Netflix just released numbers from the second quarter of 2016, which gives us our first look at how customers are responding to a price hike for older Netflix members. Prices are up from $7.99 to $9.99 for many people, and Netflix has seen its slowest growth ever in the US, adding 340,000 fewer subscribers than expected.
As you’d expect, the news has seen Netflix’s stock price tank, but the streaming giant is sticking to its guns.
Netflix’s forecast said that it expected to add two million subscribers internationally, and 500,000 in the US. Instead, it added 1.5 million internationally and 160,000 in the US.
In a statement, the company blamed this on an uptick of “churn,” which is a technical way of saying old customers leaving. Netflix is blaming the exodus on “press coverage in early April of our plan to un-grandfather longer tenured members,” which is a nice way of saying that the media pointed out that many people would start paying more money.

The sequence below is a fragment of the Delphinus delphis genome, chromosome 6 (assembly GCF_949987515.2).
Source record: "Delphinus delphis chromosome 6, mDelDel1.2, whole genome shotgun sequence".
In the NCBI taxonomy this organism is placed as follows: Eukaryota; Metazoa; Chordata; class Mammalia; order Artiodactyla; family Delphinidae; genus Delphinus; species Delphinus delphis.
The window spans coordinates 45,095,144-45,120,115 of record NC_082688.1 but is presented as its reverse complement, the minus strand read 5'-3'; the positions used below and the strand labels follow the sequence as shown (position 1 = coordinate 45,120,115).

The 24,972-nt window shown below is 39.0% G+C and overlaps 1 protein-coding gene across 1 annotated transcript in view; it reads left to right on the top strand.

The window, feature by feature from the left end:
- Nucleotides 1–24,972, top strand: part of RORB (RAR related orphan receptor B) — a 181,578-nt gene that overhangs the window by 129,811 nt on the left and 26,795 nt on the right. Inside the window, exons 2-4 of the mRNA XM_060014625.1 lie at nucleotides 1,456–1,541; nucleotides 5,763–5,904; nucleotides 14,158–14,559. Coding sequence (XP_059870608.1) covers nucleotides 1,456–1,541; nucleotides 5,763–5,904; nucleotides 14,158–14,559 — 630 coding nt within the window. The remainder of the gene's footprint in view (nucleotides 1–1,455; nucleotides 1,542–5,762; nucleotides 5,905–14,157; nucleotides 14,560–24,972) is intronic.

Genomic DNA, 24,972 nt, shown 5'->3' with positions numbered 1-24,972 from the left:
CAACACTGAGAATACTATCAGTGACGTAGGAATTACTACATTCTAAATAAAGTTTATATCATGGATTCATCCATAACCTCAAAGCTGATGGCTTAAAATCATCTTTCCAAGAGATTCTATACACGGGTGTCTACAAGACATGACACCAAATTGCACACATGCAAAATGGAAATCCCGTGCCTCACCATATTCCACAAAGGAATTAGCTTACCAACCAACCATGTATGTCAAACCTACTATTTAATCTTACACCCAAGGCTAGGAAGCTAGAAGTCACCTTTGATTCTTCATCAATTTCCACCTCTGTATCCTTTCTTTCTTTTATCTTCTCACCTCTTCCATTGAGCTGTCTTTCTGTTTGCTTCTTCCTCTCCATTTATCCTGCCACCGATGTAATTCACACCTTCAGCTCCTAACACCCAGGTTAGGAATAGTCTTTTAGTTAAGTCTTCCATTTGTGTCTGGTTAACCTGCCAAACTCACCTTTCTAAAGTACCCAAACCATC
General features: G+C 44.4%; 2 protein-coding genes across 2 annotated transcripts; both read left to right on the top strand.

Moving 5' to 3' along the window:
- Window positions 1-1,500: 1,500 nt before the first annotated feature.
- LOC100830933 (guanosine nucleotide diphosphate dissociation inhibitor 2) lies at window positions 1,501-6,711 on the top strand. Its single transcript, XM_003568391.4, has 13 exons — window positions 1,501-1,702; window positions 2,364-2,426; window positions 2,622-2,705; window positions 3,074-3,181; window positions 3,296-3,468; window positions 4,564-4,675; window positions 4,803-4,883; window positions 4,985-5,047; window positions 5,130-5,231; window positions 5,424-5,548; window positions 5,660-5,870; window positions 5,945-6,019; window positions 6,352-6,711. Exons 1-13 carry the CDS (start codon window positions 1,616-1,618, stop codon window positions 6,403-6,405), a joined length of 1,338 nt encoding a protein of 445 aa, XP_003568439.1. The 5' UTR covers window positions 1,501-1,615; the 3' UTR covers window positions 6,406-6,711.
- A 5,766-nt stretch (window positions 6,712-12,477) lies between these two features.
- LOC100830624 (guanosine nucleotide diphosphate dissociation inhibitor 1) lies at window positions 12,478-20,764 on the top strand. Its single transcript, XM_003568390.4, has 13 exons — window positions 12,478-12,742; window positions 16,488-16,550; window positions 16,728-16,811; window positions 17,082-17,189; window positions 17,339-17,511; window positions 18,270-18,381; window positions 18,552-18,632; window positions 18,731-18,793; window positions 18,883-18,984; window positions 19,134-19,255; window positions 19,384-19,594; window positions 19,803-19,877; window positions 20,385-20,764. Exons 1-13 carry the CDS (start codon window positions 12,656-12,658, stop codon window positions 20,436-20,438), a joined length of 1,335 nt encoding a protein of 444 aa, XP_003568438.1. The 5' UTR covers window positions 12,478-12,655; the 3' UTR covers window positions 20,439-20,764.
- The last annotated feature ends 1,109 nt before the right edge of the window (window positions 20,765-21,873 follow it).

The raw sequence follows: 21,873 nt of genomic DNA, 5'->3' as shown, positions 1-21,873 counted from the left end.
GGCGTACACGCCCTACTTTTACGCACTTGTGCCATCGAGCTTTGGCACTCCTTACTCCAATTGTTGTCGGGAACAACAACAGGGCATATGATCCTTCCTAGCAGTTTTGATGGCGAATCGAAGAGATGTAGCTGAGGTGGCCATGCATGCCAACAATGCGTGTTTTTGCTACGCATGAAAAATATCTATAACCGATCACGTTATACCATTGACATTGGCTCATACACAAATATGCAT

Nonetheless, Netflix says that its price hike is still justified. It thinks that in the long term, the extra cash will enable it to buy more content (and produce more original series), which will drive growth.
That may be true in the long term, but the short-run prospects for the company are much worse. In addition to disappointing numbers for Q2, Netflix expects to add 300,000 U.S. subscribers and 2 million overseas in Q3. That’s less than half the numbers analysts were expecting. As a result, Netflix’s stock is down 14 percent in after-hours trading.
Whether this is really a temporary blip or a major mis-step from Netflix will take years to work out. But it’s a rare piece of bad news for the company that’s been dominating movie streaming since well before Netflix and Chill was even a thing.